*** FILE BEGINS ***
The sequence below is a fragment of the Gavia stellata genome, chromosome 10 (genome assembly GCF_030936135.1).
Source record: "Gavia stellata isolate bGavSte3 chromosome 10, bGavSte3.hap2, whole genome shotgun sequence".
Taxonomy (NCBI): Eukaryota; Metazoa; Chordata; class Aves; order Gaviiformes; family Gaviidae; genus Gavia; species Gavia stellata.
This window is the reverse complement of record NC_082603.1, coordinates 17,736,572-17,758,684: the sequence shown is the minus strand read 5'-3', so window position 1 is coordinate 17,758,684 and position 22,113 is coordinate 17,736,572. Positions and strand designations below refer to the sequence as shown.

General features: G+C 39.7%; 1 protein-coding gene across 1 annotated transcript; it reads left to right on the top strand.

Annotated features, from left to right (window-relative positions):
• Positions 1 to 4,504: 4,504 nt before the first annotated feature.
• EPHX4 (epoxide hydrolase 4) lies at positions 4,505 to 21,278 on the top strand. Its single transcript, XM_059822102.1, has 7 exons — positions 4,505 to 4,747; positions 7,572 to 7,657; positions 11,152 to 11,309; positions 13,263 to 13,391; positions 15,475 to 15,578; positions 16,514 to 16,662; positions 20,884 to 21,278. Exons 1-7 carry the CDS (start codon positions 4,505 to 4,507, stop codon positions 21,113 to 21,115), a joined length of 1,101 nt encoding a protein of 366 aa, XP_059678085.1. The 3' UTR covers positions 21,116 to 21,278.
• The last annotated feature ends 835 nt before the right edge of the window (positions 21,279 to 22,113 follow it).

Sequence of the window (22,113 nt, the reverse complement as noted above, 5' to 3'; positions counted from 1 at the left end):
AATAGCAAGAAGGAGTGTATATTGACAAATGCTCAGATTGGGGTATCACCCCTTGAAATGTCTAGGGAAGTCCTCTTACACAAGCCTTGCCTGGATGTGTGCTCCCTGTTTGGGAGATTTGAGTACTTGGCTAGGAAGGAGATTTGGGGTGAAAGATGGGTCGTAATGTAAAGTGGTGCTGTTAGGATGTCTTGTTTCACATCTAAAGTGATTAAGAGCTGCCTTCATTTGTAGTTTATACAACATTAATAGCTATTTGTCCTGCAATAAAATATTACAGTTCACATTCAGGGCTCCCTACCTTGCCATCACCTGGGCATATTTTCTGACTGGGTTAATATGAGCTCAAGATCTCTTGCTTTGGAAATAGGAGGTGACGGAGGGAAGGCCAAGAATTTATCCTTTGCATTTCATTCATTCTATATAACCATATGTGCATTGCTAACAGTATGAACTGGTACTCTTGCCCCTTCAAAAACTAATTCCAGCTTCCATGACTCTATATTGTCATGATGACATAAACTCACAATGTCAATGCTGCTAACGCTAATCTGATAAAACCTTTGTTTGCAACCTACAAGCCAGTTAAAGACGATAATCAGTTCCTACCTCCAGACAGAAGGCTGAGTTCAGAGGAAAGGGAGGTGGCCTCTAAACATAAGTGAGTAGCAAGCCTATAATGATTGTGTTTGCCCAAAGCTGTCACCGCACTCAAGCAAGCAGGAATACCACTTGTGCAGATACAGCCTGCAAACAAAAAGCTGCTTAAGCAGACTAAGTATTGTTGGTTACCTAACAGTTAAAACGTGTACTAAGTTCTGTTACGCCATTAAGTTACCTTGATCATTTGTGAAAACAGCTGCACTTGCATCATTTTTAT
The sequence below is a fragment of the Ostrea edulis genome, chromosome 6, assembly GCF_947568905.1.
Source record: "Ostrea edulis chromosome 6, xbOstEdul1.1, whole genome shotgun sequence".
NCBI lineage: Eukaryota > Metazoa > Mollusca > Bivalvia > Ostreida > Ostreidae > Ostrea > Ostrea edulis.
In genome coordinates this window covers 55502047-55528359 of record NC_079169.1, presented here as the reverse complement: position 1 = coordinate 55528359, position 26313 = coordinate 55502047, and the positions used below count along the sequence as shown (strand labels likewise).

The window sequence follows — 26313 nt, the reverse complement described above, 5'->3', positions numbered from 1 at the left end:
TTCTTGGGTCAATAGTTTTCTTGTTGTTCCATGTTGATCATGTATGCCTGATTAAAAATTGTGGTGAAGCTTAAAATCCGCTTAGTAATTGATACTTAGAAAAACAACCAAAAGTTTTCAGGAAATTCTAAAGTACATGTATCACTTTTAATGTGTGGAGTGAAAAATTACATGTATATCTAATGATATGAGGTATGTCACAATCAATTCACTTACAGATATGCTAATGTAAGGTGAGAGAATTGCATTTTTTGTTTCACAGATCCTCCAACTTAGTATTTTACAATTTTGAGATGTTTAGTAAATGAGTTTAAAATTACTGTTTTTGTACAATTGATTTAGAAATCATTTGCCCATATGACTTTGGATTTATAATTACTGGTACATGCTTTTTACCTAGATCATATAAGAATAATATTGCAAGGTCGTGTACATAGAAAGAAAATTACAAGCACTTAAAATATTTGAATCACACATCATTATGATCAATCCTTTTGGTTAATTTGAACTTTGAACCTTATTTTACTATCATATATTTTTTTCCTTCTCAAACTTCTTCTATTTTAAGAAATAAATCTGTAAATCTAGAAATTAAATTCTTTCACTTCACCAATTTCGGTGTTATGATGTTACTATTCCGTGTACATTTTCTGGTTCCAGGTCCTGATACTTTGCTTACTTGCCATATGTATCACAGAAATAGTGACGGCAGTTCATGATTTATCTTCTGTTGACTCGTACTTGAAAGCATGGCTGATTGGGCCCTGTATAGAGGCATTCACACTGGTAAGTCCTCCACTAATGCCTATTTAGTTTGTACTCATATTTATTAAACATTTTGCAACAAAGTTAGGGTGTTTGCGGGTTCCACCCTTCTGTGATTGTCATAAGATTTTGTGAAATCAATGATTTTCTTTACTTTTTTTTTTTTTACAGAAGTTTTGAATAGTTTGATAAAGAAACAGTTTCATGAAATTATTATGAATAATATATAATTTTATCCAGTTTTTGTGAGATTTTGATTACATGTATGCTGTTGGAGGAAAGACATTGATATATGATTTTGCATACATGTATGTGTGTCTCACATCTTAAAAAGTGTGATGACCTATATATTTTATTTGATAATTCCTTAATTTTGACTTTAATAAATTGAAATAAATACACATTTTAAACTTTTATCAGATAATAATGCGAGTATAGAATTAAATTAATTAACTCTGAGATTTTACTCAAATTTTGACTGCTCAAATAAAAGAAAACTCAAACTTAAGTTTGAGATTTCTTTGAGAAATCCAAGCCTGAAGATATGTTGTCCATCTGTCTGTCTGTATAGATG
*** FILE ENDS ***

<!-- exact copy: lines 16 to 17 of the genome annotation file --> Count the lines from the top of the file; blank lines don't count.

The window sequence follows — 26313 nt, the reverse complement described above, 5'->3', positions numbered from 1 at the left end:
TTCTTGGGTCAATAGTTTTCTTGTTGTTCCATGTTGATCATGTATGCCTGATTAAAAATTGTGGTGAAGCTTAAAATCCGCTTAGTAATTGATACTTAGAAAAACAACCAAAAGTTTTCAGGAAATTCTAAAGTACATGTATCACTTTTAATGTGTGGAGTGAAAAATTACATGTATATCTAATGATATGAGGTATGTCACAATCAATTCACTTACAGATATGCTAATGTAAGGTGAGAGAATTGCATTTTTTGTTTCACAGATCCTCCAACTTAGTATTTTACAATTTTGAGATGTTTAGTAAATGAGTTTAAAATTACTGTTTTTGTACAATTGATTTAGAAATCATTTGCCCATATGACTTTGGATTTATAATTACTGGTACATGCTTTTTACCTAGATCATATAAGAATAATATTGCAAGGTCGTGTACATAGAAAGAAAATTACAAGCACTTAAAATATTTGAATCACACATCATTATGATCAATCCTTTTGGTTAATTTGAACTTTGAACCTTATTTTACTATCATATATTTTTTTCCTTCTCAAACTTCTTCTATTTTAAGAAATAAATCTGTAAATCTAGAAATTAAATTCTTTCACTTCACCAATTTCGGTGTTATGATGTTACTATTCCGTGTACATTTTCTGGTTCCAGGTCCTGATACTTTGCTTACTTGCCATATGTATCACAGAAATAGTGACGGCAGTTCATGATTTATCTTCTGTTGACTCGTACTTGAAAGCATGGCTGATTGGGCCCTGTATAGAGGCATTCACACTGGTAAGTCCTCCACTAATGCCTATTTAGTTTGTACTCATATTTATTAAACATTTTGCAACAAAGTTAGGGTGTTTGCGGGTTCCACCCTTCTGTGATTGTCATAAGATTTTGTGAAATCAATGATTTTCTTTACTTTTTTTTTTTTTACAGAAGTTTTGAATAGTTTGATAAAGAAACAGTTTCATGAAATTATTATGAATAATATATAATTTTATCCAGTTTTTGTGAGATTTTGATTACATGTATGCTGTTGGAGGAAAGACATTGATATATGATTTTGCATACATGTATGTGTGTCTCACATCTTAAAAAGTGTGATGACCTATATATTTTATTTGATAATTCCTTAATTTTGACTTTAATAAATTGAAATAAATACACATTTTAAACTTTTATCAGATAATAATGCGAGTATAGAATTAAATTAATTAACTCTGAGATTTTACTCAAATTTTGACTGCTCAAATAAAAGAAAACTCAAACTTAAGTTTGAGATTTCTTTGAGAAATCCAAGCCTGAAGATATGTTGTCCATCTGTCTGTCTGTATAGATG